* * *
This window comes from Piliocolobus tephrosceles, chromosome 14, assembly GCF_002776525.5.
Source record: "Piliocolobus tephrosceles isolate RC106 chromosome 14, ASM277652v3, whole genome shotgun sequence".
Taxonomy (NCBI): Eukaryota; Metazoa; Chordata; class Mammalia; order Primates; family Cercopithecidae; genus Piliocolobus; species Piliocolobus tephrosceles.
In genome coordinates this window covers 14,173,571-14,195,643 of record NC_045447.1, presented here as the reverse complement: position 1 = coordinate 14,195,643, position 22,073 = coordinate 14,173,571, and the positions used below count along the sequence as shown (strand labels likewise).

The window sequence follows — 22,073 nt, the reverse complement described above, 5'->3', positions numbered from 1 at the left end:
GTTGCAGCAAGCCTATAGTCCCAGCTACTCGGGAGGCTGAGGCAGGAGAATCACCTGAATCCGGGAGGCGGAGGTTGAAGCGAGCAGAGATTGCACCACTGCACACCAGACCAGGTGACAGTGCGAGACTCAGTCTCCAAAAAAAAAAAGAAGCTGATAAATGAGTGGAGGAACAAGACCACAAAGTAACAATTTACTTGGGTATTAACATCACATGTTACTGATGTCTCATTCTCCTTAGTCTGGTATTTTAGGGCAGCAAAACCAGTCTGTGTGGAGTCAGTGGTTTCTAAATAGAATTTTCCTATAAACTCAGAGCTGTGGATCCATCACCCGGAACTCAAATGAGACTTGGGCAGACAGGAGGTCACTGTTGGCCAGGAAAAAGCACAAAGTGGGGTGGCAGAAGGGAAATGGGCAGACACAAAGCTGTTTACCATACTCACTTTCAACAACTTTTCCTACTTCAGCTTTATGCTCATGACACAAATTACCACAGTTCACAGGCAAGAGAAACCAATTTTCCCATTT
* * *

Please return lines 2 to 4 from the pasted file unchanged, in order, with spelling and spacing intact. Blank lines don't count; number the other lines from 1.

Source record: "Piliocolobus tephrosceles isolate RC106 chromosome 14, ASM277652v3, whole genome shotgun sequence".
Taxonomy (NCBI): Eukaryota; Metazoa; Chordata; class Mammalia; order Primates; family Cercopithecidae; genus Piliocolobus; species Piliocolobus tephrosceles.
In genome coordinates this window covers 14,173,571-14,195,643 of record NC_045447.1, presented here as the reverse complement: position 1 = coordinate 14,195,643, position 22,073 = coordinate 14,173,571, and the positions used below count along the sequence as shown (strand labels likewise).